Maimane on Zille: 'Shock+massive surprise'
File image of Western Cape Premier Helen Zille (right) with Economic Development Minister Ebrahim Patel (centre) and President Jacob Zuma (left): GCIS
Reaction continues to pour in over DA leader and Western Cape Premier Helen Zille's Sunday announcement to not contest the DA's leadership position at that party's 9th May congress.
Speaking to 702's John Robbie, DA Parliamentary Leader Mmusi Maimane says his family is deliberating over whether he should contest at this stage:
Helen's contribution to this nation is something that is immense and certainly her contribution to the party has been a massive one. It was with shock and massive surprise that we got news of her announcement. (On whether Mmusi has intentions to run) no, not at this stage, it has implications personally for our own family but it is something we are thinking about quite extensively to see and I have been spending the last 24 to 48 hours to see if we do stand, that it's an election we're set to win. We will have a contest, but I know that after that, the DA will stand united and fight for the values of South Africans. I'm really more optimistic than ever for the future of the DA.
Catch Helen Zille on the Redi Tlhabi Show today at 10 am
Court appearance for Gandhi statue vandal
EWN's Dineo Bendile on this story: a man accused of defacing the statue of Indian leader Mahatma Gandhi is expected to appear in the Johannesburg Magistrates Court on Monday. Police arrested the 21-year-old suspect on Sunday after the statue, located at Gandhi Square in the CBD was found splattered with white paint. The man was found in possession of painted signs, calling for the Gandhi statue to be removed. The police's Kay Makhubela said it's unclear if anyone else was involved: “That on its own gives the police grounds to arrest him as he was still full of paint. The investigation will reveal who he's working with.”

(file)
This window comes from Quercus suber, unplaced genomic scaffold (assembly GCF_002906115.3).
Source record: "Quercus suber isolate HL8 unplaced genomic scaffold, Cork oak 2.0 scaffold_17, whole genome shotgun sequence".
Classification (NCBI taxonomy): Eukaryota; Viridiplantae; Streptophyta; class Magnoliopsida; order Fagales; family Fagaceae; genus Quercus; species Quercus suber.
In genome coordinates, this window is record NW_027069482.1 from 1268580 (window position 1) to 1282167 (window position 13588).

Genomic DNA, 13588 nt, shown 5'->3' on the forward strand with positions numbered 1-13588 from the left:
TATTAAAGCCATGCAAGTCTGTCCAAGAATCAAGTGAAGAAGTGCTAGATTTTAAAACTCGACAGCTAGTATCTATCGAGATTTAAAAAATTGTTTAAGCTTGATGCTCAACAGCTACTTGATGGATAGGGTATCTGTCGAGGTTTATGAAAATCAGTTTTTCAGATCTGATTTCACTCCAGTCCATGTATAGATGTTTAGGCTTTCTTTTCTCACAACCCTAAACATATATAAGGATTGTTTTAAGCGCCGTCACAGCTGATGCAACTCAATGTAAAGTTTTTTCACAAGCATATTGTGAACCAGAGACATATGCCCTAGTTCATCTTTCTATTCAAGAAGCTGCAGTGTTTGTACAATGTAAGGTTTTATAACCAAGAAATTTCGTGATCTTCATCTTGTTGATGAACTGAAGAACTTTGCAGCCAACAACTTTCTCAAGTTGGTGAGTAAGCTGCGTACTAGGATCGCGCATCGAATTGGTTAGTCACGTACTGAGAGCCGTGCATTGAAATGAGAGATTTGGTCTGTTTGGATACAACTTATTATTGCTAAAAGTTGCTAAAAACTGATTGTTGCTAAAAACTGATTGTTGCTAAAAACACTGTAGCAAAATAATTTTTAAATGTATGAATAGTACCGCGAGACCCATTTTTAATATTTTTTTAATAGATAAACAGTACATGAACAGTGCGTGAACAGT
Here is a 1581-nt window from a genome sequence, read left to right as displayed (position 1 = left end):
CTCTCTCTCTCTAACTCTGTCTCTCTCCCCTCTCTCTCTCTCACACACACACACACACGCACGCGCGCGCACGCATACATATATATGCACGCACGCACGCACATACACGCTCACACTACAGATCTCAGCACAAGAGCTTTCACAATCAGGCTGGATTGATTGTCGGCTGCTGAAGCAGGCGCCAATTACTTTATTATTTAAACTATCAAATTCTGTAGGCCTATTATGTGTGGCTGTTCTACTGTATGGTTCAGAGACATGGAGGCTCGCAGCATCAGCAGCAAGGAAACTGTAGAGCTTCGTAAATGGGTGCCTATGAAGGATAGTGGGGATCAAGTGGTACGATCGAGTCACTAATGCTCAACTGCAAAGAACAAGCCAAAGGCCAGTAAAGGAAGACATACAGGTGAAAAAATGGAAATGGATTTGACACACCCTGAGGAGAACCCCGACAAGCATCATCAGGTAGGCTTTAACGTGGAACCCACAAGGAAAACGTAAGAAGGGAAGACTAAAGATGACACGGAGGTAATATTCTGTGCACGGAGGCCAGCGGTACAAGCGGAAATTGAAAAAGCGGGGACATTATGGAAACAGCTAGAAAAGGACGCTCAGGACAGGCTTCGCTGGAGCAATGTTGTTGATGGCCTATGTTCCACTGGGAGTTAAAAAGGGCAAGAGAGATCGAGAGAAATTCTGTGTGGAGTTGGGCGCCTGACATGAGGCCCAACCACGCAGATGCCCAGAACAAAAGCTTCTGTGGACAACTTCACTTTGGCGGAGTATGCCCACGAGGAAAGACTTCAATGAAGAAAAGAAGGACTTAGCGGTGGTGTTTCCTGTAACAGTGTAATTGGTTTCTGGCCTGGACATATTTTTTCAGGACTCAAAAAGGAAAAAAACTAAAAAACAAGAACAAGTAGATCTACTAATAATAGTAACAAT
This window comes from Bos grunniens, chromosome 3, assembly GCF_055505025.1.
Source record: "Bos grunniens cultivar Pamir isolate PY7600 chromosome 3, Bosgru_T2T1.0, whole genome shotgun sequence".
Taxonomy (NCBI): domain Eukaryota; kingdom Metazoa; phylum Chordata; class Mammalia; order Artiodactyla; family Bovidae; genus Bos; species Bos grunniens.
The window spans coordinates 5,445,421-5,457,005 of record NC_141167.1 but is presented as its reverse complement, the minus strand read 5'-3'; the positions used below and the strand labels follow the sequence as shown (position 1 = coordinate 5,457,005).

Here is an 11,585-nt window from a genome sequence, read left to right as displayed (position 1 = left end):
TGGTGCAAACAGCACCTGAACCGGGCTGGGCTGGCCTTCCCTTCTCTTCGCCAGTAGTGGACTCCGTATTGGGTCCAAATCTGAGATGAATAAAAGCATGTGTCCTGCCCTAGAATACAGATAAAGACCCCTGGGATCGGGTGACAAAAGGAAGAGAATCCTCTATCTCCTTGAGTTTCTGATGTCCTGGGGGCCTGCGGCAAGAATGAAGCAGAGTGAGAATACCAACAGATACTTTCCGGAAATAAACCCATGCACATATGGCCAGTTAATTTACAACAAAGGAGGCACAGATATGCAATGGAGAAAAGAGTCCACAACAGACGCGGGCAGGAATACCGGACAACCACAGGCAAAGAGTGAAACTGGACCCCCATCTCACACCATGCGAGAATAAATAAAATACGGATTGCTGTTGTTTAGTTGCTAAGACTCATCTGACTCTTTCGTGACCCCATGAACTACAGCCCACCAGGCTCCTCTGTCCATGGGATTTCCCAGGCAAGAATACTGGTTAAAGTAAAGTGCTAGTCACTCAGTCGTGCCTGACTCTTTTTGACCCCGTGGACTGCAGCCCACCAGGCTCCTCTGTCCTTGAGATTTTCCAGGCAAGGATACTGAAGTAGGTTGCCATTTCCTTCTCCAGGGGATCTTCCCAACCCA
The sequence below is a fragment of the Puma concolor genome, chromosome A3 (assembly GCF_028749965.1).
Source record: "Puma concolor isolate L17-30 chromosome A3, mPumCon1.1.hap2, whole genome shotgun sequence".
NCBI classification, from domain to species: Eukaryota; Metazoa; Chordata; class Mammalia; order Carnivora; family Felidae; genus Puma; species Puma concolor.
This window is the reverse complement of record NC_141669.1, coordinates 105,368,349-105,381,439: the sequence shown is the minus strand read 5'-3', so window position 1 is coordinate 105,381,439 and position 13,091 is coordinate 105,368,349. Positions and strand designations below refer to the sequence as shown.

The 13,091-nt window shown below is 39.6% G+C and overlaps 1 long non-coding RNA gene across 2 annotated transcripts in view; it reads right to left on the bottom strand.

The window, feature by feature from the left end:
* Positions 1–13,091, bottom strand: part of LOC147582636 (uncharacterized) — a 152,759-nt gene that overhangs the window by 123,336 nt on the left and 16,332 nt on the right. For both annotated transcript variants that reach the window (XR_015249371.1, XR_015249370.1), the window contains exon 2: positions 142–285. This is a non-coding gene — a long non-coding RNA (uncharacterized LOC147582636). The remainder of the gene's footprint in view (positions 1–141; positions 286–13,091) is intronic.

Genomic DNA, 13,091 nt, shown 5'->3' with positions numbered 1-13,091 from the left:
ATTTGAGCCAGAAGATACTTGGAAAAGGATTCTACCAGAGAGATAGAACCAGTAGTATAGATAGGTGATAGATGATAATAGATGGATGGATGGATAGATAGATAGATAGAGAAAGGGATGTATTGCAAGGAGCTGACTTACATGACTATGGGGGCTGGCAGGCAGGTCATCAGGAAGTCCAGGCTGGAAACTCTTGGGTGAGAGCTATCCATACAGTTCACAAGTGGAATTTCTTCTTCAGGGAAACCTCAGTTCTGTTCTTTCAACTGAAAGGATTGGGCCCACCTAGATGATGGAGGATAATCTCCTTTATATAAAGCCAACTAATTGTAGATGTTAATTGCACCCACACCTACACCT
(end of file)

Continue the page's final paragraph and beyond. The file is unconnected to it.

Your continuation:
Clinton for Champion?
Reuters on this story: Hillary Clinton cast herself as a champion for everyday Americans on Sunday, kicking off her long-awaited second run for the White House with a vow to fight for a level playing field for those recovering from tough economic times. Clinton, who begins the 2016 presidential race as the commanding Democratic front runner, entered the fray with a flurry of video, email and social media announcements that indicated she had absorbed some of the lessons of her painful 2008 loss and would not take anything for granted this time. When she lost the Democratic nominating battle to Barack Obama, her campaign was heavily criticized for conveying a sense of arrogance and entitlement, and for being out of touch with the party's progressive wing. This time, the video launching her campaign portrayed her as a warmer, more empathetic figure and laid the groundwork for a more populist economic agenda. Eight years ago, her launch message was "I'm in it to win." On Sunday, she shifted the attention to voters, declaring on her new website, "Everyday Americans need a champion. I want to be that champion."